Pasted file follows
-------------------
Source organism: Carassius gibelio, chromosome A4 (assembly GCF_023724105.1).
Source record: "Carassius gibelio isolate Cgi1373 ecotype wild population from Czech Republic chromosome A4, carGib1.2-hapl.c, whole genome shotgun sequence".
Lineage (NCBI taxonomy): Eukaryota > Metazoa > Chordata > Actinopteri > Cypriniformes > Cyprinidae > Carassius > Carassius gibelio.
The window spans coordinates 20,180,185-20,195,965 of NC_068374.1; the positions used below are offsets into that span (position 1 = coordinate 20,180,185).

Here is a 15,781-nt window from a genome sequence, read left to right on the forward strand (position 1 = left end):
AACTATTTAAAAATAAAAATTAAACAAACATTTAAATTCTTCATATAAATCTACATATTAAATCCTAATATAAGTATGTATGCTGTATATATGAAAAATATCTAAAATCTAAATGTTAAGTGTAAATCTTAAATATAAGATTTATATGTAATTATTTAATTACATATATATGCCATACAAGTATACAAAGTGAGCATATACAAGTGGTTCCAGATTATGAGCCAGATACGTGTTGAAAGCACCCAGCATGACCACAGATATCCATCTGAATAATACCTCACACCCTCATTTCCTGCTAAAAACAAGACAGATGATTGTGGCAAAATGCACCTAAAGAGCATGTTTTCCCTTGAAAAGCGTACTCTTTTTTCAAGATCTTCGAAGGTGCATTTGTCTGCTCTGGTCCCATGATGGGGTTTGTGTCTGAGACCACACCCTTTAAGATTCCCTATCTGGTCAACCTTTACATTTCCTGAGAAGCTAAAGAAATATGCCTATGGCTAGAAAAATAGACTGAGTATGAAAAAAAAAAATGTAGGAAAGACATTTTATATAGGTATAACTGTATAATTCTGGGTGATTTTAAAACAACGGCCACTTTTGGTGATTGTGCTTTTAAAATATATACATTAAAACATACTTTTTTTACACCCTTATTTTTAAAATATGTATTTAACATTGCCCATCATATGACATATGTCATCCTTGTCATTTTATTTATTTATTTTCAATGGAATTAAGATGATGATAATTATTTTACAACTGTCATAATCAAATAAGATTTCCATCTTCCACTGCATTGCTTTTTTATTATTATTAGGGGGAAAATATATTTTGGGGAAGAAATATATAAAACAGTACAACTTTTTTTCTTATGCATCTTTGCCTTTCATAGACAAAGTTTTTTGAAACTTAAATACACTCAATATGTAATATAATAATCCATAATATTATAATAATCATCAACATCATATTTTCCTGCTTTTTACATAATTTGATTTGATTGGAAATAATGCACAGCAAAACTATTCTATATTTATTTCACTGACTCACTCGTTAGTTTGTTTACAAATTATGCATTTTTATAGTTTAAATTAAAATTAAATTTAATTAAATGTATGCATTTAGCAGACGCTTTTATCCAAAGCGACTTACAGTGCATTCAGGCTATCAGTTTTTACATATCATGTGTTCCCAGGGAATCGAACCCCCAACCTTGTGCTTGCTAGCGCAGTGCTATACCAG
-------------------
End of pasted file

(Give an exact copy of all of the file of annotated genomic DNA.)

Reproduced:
Source organism: Carassius gibelio, chromosome A4 (assembly GCF_023724105.1).
Source record: "Carassius gibelio isolate Cgi1373 ecotype wild population from Czech Republic chromosome A4, carGib1.2-hapl.c, whole genome shotgun sequence".
Lineage (NCBI taxonomy): Eukaryota > Metazoa > Chordata > Actinopteri > Cypriniformes > Cyprinidae > Carassius > Carassius gibelio.
The window spans coordinates 20,180,185-20,195,965 of NC_068374.1; the positions used below are offsets into that span (position 1 = coordinate 20,180,185).

Here is a 15,781-nt window from a genome sequence, read left to right on the forward strand (position 1 = left end):
AACTATTTAAAAATAAAAATTAAACAAACATTTAAATTCTTCATATAAATCTACATATTAAATCCTAATATAAGTATGTATGCTGTATATATGAAAAATATCTAAAATCTAAATGTTAAGTGTAAATCTTAAATATAAGATTTATATGTAATTATTTAATTACATATATATGCCATACAAGTATACAAAGTGAGCATATACAAGTGGTTCCAGATTATGAGCCAGATACGTGTTGAAAGCACCCAGCATGACCACAGATATCCATCTGAATAATACCTCACACCCTCATTTCCTGCTAAAAACAAGACAGATGATTGTGGCAAAATGCACCTAAAGAGCATGTTTTCCCTTGAAAAGCGTACTCTTTTTTCAAGATCTTCGAAGGTGCATTTGTCTGCTCTGGTCCCATGATGGGGTTTGTGTCTGAGACCACACCCTTTAAGATTCCCTATCTGGTCAACCTTTACATTTCCTGAGAAGCTAAAGAAATATGCCTATGGCTAGAAAAATAGACTGAGTATGAAAAAAAAAAATGTAGGAAAGACATTTTATATAGGTATAACTGTATAATTCTGGGTGATTTTAAAACAACGGCCACTTTTGGTGATTGTGCTTTTAAAATATATACATTAAAACATACTTTTTTTACACCCTTATTTTTAAAATATGTATTTAACATTGCCCATCATATGACATATGTCATCCTTGTCATTTTATTTATTTATTTTCAATGGAATTAAGATGATGATAATTATTTTACAACTGTCATAATCAAATAAGATTTCCATCTTCCACTGCATTGCTTTTTTATTATTATTAGGGGGAAAATATATTTTGGGGAAGAAATATATAAAACAGTACAACTTTTTTTCTTATGCATCTTTGCCTTTCATAGACAAAGTTTTTTGAAACTTAAATACACTCAATATGTAATATAATAATCCATAATATTATAATAATCATCAACATCATATTTTCCTGCTTTTTACATAATTTGATTTGATTGGAAATAATGCACAGCAAAACTATTCTATATTTATTTCACTGACTCACTCGTTAGTTTGTTTACAAATTATGCATTTTTATAGTTTAAATTAAAATTAAATTTAATTAAATGTATGCATTTAGCAGACGCTTTTATCCAAAGCGACTTACAGTGCATTCAGGCTATCAGTTTTTACATATCATGTGTTCCCAGGGAATCGAACCCCCAACCTTGTGCTTGCTAGCGCAGTGCTATACCAG